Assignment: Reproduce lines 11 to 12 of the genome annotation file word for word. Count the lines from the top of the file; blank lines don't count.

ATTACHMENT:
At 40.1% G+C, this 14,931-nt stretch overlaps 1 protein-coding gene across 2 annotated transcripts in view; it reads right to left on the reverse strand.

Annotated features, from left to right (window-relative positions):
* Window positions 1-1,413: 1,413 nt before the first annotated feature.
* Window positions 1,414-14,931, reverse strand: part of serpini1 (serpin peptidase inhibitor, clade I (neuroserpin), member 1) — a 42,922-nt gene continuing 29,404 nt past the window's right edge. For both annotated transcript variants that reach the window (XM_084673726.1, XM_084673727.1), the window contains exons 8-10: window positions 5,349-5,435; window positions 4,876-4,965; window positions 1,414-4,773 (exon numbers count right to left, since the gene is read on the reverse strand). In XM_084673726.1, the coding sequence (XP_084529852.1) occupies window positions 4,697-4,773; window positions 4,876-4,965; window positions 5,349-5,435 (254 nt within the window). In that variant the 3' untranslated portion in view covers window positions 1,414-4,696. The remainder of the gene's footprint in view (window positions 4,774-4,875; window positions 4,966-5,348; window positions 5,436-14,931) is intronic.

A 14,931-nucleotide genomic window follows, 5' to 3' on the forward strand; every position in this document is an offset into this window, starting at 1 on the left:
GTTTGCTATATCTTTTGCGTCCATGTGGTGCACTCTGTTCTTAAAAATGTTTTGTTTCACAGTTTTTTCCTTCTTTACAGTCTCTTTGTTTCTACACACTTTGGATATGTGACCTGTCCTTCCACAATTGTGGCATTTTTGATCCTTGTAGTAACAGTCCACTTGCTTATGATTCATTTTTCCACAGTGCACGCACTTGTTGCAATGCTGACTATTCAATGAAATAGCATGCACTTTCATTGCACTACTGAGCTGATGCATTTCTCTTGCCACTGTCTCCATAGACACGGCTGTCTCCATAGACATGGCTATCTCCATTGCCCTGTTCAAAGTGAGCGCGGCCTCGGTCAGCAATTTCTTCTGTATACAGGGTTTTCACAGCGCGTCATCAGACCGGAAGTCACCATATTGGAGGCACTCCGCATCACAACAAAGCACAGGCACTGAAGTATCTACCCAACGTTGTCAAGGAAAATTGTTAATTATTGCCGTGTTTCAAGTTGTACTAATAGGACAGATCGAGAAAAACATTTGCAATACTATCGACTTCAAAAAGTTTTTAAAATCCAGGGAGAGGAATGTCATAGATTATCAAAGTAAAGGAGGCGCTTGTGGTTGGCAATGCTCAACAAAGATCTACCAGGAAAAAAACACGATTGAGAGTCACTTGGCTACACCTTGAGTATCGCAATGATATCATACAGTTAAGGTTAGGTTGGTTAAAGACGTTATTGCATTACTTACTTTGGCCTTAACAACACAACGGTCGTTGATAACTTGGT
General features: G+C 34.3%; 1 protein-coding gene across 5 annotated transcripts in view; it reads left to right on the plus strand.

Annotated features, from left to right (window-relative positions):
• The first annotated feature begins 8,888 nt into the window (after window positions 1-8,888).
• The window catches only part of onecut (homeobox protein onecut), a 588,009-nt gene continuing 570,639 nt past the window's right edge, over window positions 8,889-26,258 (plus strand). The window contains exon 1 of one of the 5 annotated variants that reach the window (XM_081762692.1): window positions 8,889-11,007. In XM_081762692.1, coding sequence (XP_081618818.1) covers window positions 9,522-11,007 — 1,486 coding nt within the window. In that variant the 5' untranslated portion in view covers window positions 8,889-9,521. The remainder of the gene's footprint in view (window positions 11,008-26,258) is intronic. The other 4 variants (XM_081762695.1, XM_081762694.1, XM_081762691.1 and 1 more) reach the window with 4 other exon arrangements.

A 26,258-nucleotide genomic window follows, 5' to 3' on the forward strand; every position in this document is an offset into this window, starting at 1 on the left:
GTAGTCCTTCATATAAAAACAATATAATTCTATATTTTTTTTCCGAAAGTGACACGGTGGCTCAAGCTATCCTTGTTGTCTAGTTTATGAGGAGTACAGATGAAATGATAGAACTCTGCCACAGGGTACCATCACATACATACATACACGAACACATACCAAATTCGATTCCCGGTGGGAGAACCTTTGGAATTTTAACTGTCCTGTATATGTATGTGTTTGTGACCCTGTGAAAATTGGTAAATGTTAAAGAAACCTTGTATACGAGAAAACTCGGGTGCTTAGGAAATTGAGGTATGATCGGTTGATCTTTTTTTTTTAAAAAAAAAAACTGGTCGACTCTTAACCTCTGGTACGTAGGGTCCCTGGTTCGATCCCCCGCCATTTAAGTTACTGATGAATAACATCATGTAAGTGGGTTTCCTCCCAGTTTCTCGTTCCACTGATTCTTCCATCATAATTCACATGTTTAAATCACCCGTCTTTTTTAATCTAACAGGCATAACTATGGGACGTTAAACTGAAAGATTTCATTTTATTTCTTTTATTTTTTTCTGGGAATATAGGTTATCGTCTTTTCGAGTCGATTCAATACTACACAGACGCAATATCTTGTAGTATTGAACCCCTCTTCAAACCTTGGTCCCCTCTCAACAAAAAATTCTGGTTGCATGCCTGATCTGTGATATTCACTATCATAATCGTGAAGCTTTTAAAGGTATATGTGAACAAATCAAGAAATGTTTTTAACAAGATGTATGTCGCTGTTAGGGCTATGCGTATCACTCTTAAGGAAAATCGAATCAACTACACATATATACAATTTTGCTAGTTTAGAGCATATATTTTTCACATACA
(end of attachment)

A 26,258-nucleotide genomic window follows, 5' to 3' on the forward strand; every position in this document is an offset into this window, starting at 1 on the left:
GTAGTCCTTCATATAAAAACAATATAATTCTATATTTTTTTTCCGAAAGTGACACGGTGGCTCAAGCTATCCTTGTTGTCTAGTTTATGAGGAGTACAGATGAAATGATAGAACTCTGCCACAGGGTACCATCACATACATACATACACGAACACATACCAAATTCGATTCCCGGTGGGAGAACCTTTGGAATTTTAACTGTCCTGTATATGTATGTGTTTGTGACCCTGTGAAAATTGGTAAATGTTAAAGAAACCTTGTATACGAGAAAACTCGGGTGCTTAGGAAATTGAGGTATGATCGGTTGATCTTTTTTTTTTAAAAAAAAAAACTGGTCGACTCTTAACCTCTGGTACGTAGGGTCCCTGGTTCGATCCCCCGCCATTTAAGTTACTGATGAATAACATCATGTAAGTGGGTTTCCTCCCAGTTTCTCGTTCCACTGATTCTTCCATCATAATTCACATGTTTAAATCACCCGTCTTTTTTAATCTAACAGGCATAACTATGGGACGTTAAACTGAAAGATTTCATTTTATTTCTTTTATTTTTTTCTGGGAATATAGGTTATCGTCTTTTCGAGTCGATTCAATACTACACAGACGCAATATCTTGTAGTATTGAACCCCTCTTCAAACCTTGGTCCCCTCTCAACAAAAAATTCTGGTTGCATGCCTGATCTGTGATATTCACTATCATAATCGTGAAGCTTTTAAAGGTATATGTGAACAAATCAAGAAATGTTTTTAACAAGATGTATGTCGCTGTTAGGGCTATGCGTATCACTCTTAAGGAAAATCGAATCAACTACACATATATACAATTTTGCTAGTTTAGAGCATATATTTTTCACATACA